a form of solar energy. Winds are caused by the uneven heating
of the atmosphere by the sun, the irregularities of the earth's
surface, and rotation of the earth. Wind flow patterns are
modified by the earth's terrain, bodies of water, and vegetation.
Humans use this wind flow, or motion energy, for many purposes:
sailing, flying a kite, and even generating electricity.
wind energy or wind power describe the process by which the
wind is used to generate mechanical power or electricity.
Wind turbines convert
the kinetic energy in the wind into mechanical power. This
mechanical power can be used for specific tasks (such as grinding
grain or pumping water) or a generator can convert this mechanical
power into electricity.
do wind turbines make electricity? Simply stated, a wind turbine
works the opposite of a fan. Instead of using electricity
to make wind, like a fan, wind turbines use wind to make electricity.
The wind turns the blades, which spin a shaft, which connects
to a generator and makes electricity. Take a look inside
a wind turbine to see the various parts. View the wind
turbine animation to see how a wind turbine works.
view of a wind power plant shows how a group of wind turbines
can make electricity for the utility grid. The electricity
is sent through transmission and distribution lines to homes,
businesses, schools, and so on.
wind farms have sprung up in the Midwest in recent years,
generating power for utilities. Farmers benefit by receiving
land lease payments from wind energy project developers.
wind turbines fall into two basic groups: the horizontal-axis
variety, as shown in the photo, and the vertical-axis design,
like the eggbeater-style Darrieus model, named after its French
wind turbines typically either have two or three blades. These
three-bladed wind turbines are operated "upwind," with the
blades facing into the wind.
Wind Energy's 3.6 megawatt wind turbine is one of the largest
prototypes ever erected. Larger wind turbines are more efficient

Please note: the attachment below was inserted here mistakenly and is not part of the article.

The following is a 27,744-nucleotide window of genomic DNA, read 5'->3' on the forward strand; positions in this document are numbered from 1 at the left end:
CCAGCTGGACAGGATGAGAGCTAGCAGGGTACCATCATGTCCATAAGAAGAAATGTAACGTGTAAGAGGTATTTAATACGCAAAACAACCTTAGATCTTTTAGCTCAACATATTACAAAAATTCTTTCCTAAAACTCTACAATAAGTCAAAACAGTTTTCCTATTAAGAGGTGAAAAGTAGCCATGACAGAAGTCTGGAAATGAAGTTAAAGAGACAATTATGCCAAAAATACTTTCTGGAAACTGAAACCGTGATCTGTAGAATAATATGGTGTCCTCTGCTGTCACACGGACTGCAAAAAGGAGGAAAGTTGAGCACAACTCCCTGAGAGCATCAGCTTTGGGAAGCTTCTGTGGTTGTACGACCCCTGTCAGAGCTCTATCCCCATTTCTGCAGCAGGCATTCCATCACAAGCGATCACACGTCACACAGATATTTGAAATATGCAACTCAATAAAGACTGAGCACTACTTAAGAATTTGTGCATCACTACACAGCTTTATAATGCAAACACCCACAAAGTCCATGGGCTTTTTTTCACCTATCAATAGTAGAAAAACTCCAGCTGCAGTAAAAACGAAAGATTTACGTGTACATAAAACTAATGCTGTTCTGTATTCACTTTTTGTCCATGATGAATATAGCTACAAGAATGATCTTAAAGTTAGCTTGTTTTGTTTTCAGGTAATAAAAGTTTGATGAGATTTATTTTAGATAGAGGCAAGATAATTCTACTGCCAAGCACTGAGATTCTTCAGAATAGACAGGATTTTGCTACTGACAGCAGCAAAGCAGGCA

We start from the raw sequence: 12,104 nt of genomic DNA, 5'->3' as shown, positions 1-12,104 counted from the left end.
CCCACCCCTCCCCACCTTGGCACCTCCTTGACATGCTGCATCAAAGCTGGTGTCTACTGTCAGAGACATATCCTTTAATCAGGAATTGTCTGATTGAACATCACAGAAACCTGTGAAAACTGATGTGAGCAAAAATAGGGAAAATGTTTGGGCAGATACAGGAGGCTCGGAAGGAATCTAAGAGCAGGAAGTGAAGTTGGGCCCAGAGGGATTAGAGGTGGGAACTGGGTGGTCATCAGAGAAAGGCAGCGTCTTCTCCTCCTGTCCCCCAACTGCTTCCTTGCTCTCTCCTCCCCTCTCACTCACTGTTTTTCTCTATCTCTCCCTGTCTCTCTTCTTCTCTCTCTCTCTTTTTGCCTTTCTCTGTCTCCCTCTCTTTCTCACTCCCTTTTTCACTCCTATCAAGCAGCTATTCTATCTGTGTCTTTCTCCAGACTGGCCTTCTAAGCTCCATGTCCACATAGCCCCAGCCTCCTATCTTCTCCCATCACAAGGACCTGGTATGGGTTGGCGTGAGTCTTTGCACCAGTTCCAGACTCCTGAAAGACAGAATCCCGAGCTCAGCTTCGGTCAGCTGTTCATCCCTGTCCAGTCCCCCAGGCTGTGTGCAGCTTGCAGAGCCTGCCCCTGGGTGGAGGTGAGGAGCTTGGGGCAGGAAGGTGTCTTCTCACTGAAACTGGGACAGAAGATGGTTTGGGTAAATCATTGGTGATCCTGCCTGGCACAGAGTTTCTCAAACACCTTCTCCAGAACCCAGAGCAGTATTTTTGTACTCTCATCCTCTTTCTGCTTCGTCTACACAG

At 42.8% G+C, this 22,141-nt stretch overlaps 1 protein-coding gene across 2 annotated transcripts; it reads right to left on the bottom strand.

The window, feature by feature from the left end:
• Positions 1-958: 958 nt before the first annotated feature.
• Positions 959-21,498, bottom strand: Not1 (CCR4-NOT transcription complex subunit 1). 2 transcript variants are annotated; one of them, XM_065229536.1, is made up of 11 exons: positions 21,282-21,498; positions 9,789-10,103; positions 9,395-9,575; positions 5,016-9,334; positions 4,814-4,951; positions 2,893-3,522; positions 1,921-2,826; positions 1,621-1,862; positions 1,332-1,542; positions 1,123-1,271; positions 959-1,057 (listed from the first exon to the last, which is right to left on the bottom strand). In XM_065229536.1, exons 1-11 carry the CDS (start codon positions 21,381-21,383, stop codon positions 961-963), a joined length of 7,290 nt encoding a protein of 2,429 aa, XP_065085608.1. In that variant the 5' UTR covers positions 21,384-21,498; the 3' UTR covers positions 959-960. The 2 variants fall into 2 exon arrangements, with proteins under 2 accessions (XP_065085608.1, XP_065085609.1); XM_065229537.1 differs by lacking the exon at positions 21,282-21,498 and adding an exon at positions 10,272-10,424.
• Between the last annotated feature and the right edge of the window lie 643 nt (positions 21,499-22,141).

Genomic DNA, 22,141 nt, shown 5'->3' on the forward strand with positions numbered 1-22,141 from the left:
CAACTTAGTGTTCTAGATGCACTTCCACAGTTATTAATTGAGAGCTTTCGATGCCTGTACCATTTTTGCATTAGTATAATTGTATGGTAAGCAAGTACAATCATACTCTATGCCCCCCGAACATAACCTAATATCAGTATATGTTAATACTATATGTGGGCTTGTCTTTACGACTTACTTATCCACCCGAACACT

and cost effective.
turbines range in size from 100 kilowatts to as large as several
megawatts. Larger turbines are grouped together into wind
farms, which provide bulk power to the electrical grid.
small turbines, below 100 kilowatts, are used for homes, telecommunications
dishes, or water pumping. Small turbines are sometimes used
in connection with diesel generators, batteries, and photovoltaic
systems. These systems are called hybrid wind systems and
are typically used in remote, off-grid locations, where a
connection to the utility grid is not available.
the wind speed and transmits wind speed data to the controller.
turbines have either two or three blades. Wind blowing over
the blades causes the blades to "lift" and rotate.
- A disc
brake, which can be applied mechanically, electrically,
or hydraulically to stop the rotor in emergencies.
controller starts up the machine at wind speeds of about
8 to 16 miles per hour (mph) and shuts off the machine at
about 55 mph. Turbines do not operate at wind speeds above
about 55 mph because they might be damaged by the high winds.
connect the low-speed shaft to the high-speed shaft and
increase the rotational speeds from about 30 to 60 rotations
per minute (rpm) to about 1000 to 1800 rpm, the rotational
speed required by most generators to produce electricity.
The gear box is a costly (and heavy) part of the wind turbine
and engineers are exploring "direct-drive" generators that
operate at lower rotational speeds and don't need gear boxes.
an off-the-shelf induction generator that produces 60-cycle
rotor turns the low-speed shaft at about 30 to 60 rotations
nacelle sits atop the tower and contains the gear box, low-
and high-speed shafts, generator, controller, and brake.
Some nacelles are large enough for a helicopter to land
are turned, or pitched, out of the wind to control the rotor
speed and keep the rotor from turning in winds that are
too high or too low to produce electricity.
blades and the hub together are called the rotor.
are made from tubular steel (shown here), concrete, or steel
lattice. Because wind speed increases with height, taller
towers enable turbines to capture more energy and generate
is an "upwind" turbine, so-called because it operates facing
into the wind. Other turbines are designed to run "downwind,"
facing away from the wind.
wind direction and communicates with the yaw drive to orient
the turbine properly with respect to the wind.
turbines face into the wind; the yaw drive is used to keep
the rotor facing into the wind as the wind direction changes.
Downwind turbines don't require a yaw drive, the wind blows
the rotor downwind.
the yaw drive.